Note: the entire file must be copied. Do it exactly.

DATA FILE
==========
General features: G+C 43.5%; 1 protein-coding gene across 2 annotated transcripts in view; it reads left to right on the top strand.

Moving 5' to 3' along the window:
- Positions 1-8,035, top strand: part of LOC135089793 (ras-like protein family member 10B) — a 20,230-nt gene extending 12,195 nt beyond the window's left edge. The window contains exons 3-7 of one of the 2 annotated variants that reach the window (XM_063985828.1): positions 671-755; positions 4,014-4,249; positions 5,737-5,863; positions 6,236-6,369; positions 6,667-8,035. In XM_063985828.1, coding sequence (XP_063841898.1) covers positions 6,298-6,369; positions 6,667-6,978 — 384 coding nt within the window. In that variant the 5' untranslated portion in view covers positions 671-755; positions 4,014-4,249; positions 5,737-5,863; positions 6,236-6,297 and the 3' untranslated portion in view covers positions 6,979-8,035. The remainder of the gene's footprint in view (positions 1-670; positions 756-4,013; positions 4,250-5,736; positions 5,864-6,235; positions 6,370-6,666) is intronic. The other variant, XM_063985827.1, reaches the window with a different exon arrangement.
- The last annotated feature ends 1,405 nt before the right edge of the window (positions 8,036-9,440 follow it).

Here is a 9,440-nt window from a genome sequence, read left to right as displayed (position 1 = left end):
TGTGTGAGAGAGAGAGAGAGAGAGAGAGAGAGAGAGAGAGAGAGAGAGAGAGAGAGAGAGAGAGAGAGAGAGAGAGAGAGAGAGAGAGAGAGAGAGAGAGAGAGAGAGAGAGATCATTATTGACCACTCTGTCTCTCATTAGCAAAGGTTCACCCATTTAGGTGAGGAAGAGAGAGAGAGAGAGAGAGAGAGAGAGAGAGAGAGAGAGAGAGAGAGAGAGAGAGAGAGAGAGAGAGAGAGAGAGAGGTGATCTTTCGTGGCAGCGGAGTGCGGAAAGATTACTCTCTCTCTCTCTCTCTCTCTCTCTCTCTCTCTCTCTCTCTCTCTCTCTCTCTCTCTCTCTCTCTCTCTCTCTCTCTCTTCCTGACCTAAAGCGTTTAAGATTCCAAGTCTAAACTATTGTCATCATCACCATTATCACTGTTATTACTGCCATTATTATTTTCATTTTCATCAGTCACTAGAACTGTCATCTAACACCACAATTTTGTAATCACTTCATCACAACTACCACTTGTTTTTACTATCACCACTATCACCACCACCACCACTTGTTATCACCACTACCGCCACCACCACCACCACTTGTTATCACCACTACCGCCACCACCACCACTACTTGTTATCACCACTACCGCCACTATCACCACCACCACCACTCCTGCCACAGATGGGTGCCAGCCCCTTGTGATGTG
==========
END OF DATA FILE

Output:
General features: G+C 43.5%; 1 protein-coding gene across 2 annotated transcripts in view; it reads left to right on the top strand.

Moving 5' to 3' along the window:
- Positions 1-8,035, top strand: part of LOC135089793 (ras-like protein family member 10B) — a 20,230-nt gene extending 12,195 nt beyond the window's left edge. The window contains exons 3-7 of one of the 2 annotated variants that reach the window (XM_063985828.1): positions 671-755; positions 4,014-4,249; positions 5,737-5,863; positions 6,236-6,369; positions 6,667-8,035. In XM_063985828.1, coding sequence (XP_063841898.1) covers positions 6,298-6,369; positions 6,667-6,978 — 384 coding nt within the window. In that variant the 5' untranslated portion in view covers positions 671-755; positions 4,014-4,249; positions 5,737-5,863; positions 6,236-6,297 and the 3' untranslated portion in view covers positions 6,979-8,035. The remainder of the gene's footprint in view (positions 1-670; positions 756-4,013; positions 4,250-5,736; positions 5,864-6,235; positions 6,370-6,666) is intronic. The other variant, XM_063985827.1, reaches the window with a different exon arrangement.
- The last annotated feature ends 1,405 nt before the right edge of the window (positions 8,036-9,440 follow it).

Here is a 9,440-nt window from a genome sequence, read left to right as displayed (position 1 = left end):
TGTGTGAGAGAGAGAGAGAGAGAGAGAGAGAGAGAGAGAGAGAGAGAGAGAGAGAGAGAGAGAGAGAGAGAGAGAGAGAGAGAGAGAGAGAGAGAGAGAGAGAGAGAGAGAGATCATTATTGACCACTCTGTCTCTCATTAGCAAAGGTTCACCCATTTAGGTGAGGAAGAGAGAGAGAGAGAGAGAGAGAGAGAGAGAGAGAGAGAGAGAGAGAGAGAGAGAGAGAGAGAGAGAGAGAGAGAGAGGTGATCTTTCGTGGCAGCGGAGTGCGGAAAGATTACTCTCTCTCTCTCTCTCTCTCTCTCTCTCTCTCTCTCTCTCTCTCTCTCTCTCTCTCTCTCTCTCTCTCTCTCTCTCTCTTCCTGACCTAAAGCGTTTAAGATTCCAAGTCTAAACTATTGTCATCATCACCATTATCACTGTTATTACTGCCATTATTATTTTCATTTTCATCAGTCACTAGAACTGTCATCTAACACCACAATTTTGTAATCACTTCATCACAACTACCACTTGTTTTTACTATCACCACTATCACCACCACCACCACTTGTTATCACCACTACCGCCACCACCACCACCACTTGTTATCACCACTACCGCCACCACCACCACTACTTGTTATCACCACTACCGCCACTATCACCACCACCACCACTCCTGCCACAGATGGGTGCCAGCCCCTTGTGATGTG